Longs Peak (14,255 feet) is the highest peak in Rocky Mountain National Park and the 13th highest in Colorado. It has a non-technical route (class 2-3) called the Keyhole Route and several class 4 and technical routes. It has perhaps the biggest wall climb in the Rockies on a 1,500 foot face called the Diamond.
I drove about an hour west on Highway 36 from Boulder on Sunday, August 4. I reached the trailhead at about 7:30 a.m. and began hiking with a light pack and sneakers. The trail switches back gently through a dense forest which leads up to a broad expanse of tundra, where one gets good views of the Diamond and Mt. Meeker, which is next to Longs and is almost a 14er itself.
From the tundra I continued on gentle switchbacks toward the Boulder Field, which is a large flat area south of the peak with excellent panoramic views. Above the boulder field is a long ridge with a rocky notch that looks remarkably like a keyhole. Just before the Keyhole is a rock hut similar in size and appearance to the hut on Muir Pass.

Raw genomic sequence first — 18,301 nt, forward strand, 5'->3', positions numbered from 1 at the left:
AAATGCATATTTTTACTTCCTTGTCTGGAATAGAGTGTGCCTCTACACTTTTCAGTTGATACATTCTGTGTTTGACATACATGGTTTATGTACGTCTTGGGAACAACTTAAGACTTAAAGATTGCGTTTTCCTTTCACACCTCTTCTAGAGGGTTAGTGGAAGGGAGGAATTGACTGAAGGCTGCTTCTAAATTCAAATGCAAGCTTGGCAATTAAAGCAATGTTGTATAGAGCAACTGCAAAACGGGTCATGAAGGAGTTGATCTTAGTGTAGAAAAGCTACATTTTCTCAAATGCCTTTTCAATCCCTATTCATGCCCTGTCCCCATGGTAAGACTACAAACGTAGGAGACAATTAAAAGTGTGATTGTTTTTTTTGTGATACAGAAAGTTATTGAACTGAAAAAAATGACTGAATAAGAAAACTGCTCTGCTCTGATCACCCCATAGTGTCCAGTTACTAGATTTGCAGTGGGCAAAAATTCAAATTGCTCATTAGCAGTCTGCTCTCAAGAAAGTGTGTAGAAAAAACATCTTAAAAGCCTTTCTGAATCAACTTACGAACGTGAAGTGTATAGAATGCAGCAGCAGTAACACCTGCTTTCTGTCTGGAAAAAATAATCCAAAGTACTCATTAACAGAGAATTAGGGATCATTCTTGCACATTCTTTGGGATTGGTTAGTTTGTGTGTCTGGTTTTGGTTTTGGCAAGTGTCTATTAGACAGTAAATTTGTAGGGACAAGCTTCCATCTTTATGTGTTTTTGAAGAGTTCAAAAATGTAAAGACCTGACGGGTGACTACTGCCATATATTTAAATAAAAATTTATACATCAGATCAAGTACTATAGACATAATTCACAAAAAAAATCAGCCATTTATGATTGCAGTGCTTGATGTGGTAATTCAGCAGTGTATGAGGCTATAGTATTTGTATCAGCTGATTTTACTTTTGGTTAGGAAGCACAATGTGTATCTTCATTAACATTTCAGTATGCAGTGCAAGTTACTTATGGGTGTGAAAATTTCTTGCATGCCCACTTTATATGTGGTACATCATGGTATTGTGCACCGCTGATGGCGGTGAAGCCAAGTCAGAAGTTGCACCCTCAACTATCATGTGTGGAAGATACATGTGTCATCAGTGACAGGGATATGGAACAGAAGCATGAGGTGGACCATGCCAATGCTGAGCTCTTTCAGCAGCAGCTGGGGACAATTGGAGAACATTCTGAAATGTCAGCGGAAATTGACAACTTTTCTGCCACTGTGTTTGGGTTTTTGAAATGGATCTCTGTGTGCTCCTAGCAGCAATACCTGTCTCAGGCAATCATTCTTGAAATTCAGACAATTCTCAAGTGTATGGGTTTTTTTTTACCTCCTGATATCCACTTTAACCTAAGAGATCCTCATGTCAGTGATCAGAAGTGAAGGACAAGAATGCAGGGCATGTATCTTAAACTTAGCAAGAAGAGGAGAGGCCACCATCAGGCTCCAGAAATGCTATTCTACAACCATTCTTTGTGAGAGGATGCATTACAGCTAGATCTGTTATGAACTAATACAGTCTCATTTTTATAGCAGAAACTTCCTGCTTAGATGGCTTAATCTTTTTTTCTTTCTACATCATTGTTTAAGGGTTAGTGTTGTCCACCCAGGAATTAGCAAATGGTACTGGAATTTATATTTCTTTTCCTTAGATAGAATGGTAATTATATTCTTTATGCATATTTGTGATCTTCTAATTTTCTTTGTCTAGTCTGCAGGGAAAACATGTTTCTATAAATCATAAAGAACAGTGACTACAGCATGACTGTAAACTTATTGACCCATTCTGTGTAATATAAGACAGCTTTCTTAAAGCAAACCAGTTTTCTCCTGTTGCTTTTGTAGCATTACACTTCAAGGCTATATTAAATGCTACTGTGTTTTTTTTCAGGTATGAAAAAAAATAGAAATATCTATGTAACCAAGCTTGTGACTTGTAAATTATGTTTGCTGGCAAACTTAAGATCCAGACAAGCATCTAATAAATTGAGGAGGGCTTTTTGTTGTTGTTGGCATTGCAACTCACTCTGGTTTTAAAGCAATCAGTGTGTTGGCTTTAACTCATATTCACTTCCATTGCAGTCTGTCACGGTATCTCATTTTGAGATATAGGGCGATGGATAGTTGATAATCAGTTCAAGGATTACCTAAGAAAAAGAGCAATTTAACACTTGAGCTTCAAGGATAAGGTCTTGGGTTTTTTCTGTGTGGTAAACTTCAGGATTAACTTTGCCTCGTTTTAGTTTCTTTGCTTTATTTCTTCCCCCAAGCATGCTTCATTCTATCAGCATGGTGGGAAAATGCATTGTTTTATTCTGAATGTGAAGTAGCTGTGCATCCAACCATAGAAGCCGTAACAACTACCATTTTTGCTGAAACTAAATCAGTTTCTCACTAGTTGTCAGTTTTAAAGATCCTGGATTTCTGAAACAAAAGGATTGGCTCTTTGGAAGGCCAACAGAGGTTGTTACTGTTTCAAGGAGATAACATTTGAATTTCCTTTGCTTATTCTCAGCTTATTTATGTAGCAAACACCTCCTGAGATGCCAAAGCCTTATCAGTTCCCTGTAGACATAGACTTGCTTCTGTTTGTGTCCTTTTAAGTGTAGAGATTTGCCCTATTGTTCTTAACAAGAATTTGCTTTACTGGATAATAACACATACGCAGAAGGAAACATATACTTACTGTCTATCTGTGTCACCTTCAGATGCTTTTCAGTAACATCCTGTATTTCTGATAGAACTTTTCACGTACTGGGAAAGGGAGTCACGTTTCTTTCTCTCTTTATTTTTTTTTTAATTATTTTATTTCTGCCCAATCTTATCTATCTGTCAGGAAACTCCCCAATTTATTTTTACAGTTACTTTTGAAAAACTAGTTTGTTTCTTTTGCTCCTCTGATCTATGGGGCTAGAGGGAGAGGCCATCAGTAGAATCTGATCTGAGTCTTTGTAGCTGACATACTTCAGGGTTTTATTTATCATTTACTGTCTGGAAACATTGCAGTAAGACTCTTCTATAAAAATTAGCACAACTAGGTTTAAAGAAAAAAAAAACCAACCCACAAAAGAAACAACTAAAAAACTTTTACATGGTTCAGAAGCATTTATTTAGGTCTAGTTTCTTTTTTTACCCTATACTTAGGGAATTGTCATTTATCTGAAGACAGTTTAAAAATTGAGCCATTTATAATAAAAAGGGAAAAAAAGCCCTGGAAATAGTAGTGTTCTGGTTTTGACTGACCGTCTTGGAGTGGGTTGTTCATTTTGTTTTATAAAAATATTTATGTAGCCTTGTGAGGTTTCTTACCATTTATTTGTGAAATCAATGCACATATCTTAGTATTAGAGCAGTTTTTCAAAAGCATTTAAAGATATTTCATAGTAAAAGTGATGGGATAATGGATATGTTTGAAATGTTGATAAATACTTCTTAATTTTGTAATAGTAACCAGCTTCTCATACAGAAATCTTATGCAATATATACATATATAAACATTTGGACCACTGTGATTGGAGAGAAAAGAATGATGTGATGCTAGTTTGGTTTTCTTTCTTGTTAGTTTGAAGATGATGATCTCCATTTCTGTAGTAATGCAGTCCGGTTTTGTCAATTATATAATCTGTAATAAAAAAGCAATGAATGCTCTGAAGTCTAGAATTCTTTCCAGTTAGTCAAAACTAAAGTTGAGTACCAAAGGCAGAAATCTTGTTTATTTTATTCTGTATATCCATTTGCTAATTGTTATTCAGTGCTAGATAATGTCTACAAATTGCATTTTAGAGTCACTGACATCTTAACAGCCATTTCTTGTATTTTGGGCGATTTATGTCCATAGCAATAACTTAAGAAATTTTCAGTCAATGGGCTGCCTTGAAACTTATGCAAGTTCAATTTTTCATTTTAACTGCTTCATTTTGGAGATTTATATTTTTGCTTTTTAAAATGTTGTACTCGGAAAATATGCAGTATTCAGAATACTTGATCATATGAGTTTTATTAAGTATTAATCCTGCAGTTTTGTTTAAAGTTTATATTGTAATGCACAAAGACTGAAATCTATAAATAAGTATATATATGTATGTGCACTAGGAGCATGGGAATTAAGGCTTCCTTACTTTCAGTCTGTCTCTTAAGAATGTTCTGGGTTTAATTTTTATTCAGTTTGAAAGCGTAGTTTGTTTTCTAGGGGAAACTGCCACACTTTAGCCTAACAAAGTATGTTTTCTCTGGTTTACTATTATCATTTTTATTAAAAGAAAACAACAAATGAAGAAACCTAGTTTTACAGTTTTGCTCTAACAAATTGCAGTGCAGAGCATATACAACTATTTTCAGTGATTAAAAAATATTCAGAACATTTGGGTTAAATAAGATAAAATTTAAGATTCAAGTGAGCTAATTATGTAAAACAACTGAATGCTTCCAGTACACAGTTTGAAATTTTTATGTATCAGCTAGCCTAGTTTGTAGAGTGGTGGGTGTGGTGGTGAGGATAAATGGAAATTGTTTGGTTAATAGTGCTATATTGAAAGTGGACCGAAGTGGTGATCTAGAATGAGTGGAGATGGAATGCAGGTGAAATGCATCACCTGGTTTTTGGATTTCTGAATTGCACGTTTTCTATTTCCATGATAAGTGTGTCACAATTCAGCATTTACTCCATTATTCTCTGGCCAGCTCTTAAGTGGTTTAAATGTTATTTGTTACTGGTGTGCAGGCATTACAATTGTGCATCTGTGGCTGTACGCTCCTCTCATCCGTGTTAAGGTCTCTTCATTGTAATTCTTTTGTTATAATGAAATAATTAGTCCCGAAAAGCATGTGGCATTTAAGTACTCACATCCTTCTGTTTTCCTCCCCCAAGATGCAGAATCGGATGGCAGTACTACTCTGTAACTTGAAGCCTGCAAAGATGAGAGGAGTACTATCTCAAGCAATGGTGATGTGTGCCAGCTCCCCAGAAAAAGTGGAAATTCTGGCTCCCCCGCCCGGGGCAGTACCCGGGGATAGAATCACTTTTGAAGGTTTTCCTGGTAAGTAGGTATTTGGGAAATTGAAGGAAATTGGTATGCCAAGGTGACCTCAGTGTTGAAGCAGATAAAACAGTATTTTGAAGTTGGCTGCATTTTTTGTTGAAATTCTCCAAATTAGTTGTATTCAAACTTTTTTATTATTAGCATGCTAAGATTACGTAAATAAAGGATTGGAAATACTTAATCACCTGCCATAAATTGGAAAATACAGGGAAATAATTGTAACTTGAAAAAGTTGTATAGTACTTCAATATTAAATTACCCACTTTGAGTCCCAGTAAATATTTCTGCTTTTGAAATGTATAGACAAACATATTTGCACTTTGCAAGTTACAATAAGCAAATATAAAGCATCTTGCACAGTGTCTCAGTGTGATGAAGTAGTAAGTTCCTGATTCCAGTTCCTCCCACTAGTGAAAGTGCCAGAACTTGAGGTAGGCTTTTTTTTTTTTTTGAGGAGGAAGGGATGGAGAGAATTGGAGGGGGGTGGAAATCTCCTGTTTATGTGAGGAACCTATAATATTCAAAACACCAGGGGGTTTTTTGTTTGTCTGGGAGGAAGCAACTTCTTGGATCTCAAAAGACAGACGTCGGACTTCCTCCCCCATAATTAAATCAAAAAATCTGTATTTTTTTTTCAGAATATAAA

I reached the Keyhole at about 11:30 a.m. There the route became exposed and the views of the tundra, lakes and snow fields below were reminiscent of Sierra scenery. I followed a long class 2 traverse to the right of the keyhole, following red and yellow bullseyes which were painted on the rocks to mark the route. These markers are reminiscent of the system used in the Alps to mark trails.
After about 20 minutes I arrived at a long, steep chute with solid rock. After another 20 minutes, I reached the top of the chute at about 13,500 feet. Another short and exposed ridge led to an inclined summit slab about 250 feet high which led to the summit plateau. The summit plateau was wide and flat like that on Mt. Whitney and the view was similar.
On the way down, it snowed lightly for 30 minutes but cleared up. I found an abandoned snow picket in mint condition, which I added to my collection. I returned to the trailhead at 6 p.m. It had been a lovely dayhike, 15 miles round trip. This was my fifth 14er in 1996 and second 14er in Colorado so far (only 51 to go!). If you're ever in Denver and have an extra day, I highly recommend Longs Peak, which is only 2 hours from the city and can be easily dayhiked in good weather.
Earlier in my Colorado visit, I DROVE to the top of Pikes Peak, which is perhaps the most famous mountain in the state. It is an hour's drive south of Denver, near Colorado Springs. On the same day I toured the Cave of the Winds and the Garden of the Gods, both just north of Pikes Peak.